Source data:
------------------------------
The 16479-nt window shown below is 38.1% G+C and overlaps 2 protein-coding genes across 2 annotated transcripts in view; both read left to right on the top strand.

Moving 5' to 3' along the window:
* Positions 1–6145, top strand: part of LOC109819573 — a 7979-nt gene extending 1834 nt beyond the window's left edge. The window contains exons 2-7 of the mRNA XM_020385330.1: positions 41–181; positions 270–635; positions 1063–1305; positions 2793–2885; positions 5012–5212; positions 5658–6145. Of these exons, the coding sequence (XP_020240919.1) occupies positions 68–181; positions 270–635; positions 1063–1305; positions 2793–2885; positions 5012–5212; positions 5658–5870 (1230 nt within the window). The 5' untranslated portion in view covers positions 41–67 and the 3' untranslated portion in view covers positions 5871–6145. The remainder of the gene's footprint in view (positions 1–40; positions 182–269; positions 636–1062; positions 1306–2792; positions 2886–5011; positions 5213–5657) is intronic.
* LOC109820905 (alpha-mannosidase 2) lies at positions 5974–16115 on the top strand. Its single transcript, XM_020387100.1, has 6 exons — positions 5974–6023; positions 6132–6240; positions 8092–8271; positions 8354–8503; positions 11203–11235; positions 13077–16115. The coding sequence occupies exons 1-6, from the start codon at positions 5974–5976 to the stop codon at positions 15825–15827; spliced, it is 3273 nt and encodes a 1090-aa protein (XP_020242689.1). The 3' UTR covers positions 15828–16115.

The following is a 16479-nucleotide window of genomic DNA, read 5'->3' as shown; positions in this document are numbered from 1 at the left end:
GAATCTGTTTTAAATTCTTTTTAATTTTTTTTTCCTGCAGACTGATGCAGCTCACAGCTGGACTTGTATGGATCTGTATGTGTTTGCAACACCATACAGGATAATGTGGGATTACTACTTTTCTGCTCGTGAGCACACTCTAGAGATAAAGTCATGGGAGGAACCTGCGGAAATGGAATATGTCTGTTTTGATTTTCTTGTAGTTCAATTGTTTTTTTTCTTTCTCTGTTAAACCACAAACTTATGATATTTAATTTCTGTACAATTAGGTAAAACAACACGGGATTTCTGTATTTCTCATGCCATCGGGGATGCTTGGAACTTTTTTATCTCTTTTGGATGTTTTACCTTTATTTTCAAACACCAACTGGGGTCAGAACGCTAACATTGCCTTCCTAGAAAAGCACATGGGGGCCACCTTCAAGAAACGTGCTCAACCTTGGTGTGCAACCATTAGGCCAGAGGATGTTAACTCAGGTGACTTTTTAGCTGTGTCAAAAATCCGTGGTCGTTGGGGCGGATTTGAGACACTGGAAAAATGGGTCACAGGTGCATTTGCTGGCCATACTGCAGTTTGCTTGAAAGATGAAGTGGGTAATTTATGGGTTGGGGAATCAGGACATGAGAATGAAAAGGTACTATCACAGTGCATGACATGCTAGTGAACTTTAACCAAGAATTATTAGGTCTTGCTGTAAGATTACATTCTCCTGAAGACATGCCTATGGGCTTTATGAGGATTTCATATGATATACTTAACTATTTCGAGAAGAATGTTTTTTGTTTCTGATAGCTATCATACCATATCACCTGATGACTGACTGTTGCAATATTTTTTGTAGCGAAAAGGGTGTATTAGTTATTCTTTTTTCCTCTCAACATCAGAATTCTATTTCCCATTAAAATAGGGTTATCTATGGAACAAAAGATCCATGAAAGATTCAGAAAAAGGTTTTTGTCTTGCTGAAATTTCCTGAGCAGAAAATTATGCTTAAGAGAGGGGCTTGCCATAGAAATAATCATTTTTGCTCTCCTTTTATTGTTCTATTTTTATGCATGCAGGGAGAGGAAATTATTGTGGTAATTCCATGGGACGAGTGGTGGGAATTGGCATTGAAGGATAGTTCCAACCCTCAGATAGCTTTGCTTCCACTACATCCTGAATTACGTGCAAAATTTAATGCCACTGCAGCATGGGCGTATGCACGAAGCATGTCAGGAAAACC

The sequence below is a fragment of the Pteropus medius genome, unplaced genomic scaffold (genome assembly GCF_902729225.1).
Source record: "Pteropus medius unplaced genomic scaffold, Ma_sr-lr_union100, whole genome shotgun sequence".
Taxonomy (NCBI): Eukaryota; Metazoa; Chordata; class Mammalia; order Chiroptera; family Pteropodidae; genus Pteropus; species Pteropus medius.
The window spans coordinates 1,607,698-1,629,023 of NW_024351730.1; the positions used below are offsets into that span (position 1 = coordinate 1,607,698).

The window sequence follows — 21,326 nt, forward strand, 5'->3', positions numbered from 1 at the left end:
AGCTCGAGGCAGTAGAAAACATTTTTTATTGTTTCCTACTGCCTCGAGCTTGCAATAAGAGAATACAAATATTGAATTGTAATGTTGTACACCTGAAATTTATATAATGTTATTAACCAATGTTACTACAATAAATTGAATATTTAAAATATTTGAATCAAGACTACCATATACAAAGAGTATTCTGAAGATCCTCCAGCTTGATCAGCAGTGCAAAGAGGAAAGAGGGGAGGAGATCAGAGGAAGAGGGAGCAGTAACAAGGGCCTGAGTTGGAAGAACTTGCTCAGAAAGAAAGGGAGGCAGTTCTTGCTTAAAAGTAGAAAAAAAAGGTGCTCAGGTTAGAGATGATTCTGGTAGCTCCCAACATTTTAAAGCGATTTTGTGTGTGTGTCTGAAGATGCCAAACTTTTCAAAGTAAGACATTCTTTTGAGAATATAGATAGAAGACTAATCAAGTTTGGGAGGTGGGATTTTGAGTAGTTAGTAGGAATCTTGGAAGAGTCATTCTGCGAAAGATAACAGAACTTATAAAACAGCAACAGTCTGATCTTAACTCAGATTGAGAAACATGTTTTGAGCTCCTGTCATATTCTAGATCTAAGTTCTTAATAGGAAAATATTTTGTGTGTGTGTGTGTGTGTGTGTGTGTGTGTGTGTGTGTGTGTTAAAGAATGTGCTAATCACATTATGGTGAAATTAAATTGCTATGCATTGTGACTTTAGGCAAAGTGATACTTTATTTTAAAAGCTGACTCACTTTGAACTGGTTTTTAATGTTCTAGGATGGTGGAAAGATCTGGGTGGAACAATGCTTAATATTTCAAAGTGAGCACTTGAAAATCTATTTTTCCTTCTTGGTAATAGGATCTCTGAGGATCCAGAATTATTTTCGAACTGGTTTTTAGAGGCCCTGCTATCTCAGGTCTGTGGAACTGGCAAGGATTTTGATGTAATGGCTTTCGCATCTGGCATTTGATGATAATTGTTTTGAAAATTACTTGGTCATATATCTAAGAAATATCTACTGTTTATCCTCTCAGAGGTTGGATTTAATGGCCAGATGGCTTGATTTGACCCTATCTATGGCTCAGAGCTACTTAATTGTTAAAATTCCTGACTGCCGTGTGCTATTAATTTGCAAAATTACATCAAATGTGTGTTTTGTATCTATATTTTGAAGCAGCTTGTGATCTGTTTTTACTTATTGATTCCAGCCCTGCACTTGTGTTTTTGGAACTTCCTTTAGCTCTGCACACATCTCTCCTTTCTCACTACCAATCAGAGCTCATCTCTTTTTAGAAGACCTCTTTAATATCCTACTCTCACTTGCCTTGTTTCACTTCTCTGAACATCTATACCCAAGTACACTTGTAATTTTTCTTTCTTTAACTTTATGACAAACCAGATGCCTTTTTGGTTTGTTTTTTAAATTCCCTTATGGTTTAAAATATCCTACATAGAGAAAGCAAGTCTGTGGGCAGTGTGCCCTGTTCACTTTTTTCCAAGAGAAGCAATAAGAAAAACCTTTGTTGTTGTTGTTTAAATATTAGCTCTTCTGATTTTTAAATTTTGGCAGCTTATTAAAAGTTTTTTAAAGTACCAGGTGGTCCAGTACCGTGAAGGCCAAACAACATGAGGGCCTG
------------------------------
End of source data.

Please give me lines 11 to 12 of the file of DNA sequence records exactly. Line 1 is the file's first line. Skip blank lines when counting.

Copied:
The window sequence follows — 21,326 nt, forward strand, 5'->3', positions numbered from 1 at the left end:
AGCTCGAGGCAGTAGAAAACATTTTTTATTGTTTCCTACTGCCTCGAGCTTGCAATAAGAGAATACAAATATTGAATTGTAATGTTGTACACCTGAAATTTATATAATGTTATTAACCAATGTTACTACAATAAATTGAATATTTAAAATATTTGAATCAAGACTACCATATACAAAGAGTATTCTGAAGATCCTCCAGCTTGATCAGCAGTGCAAAGAGGAAAGAGGGGAGGAGATCAGAGGAAGAGGGAGCAGTAACAAGGGCCTGAGTTGGAAGAACTTGCTCAGAAAGAAAGGGAGGCAGTTCTTGCTTAAAAGTAGAAAAAAAAGGTGCTCAGGTTAGAGATGATTCTGGTAGCTCCCAACATTTTAAAGCGATTTTGTGTGTGTGTCTGAAGATGCCAAACTTTTCAAAGTAAGACATTCTTTTGAGAATATAGATAGAAGACTAATCAAGTTTGGGAGGTGGGATTTTGAGTAGTTAGTAGGAATCTTGGAAGAGTCATTCTGCGAAAGATAACAGAACTTATAAAACAGCAACAGTCTGATCTTAACTCAGATTGAGAAACATGTTTTGAGCTCCTGTCATATTCTAGATCTAAGTTCTTAATAGGAAAATATTTTGTGTGTGTGTGTGTGTGTGTGTGTGTGTGTGTGTGTGTGTGTTAAAGAATGTGCTAATCACATTATGGTGAAATTAAATTGCTATGCATTGTGACTTTAGGCAAAGTGATACTTTATTTTAAAAGCTGACTCACTTTGAACTGGTTTTTAATGTTCTAGGATGGTGGAAAGATCTGGGTGGAACAATGCTTAATATTTCAAAGTGAGCACTTGAAAATCTATTTTTCCTTCTTGGTAATAGGATCTCTGAGGATCCAGAATTATTTTCGAACTGGTTTTTAGAGGCCCTGCTATCTCAGGTCTGTGGAACTGGCAAGGATTTTGATGTAATGGCTTTCGCATCTGGCATTTGATGATAATTGTTTTGAAAATTACTTGGTCATATATCTAAGAAATATCTACTGTTTATCCTCTCAGAGGTTGGATTTAATGGCCAGATGGCTTGATTTGACCCTATCTATGGCTCAGAGCTACTTAATTGTTAAAATTCCTGACTGCCGTGTGCTATTAATTTGCAAAATTACATCAAATGTGTGTTTTGTATCTATATTTTGAAGCAGCTTGTGATCTGTTTTTACTTATTGATTCCAGCCCTGCACTTGTGTTTTTGGAACTTCCTTTAGCTCTGCACACATCTCTCCTTTCTCACTACCAATCAGAGCTCATCTCTTTTTAGAAGACCTCTTTAATATCCTACTCTCACTTGCCTTGTTTCACTTCTCTGAACATCTATACCCAAGTACACTTGTAATTTTTCTTTCTTTAACTTTATGACAAACCAGATGCCTTTTTGGTTTGTTTTTTAAATTCCCTTATGGTTTAAAATATCCTACATAGAGAAAGCAAGTCTGTGGGCAGTGTGCCCTGTTCACTTTTTTCCAAGAGAAGCAATAAGAAAAACCTTTGTTGTTGTTGTTTAAATATTAGCTCTTCTGATTTTTAAATTTTGGCAGCTTATTAAAAGTTTTTTAAAGTACCAGGTGGTCCAGTACCGTGAAGGCCAAACAACATGAGGGCCTG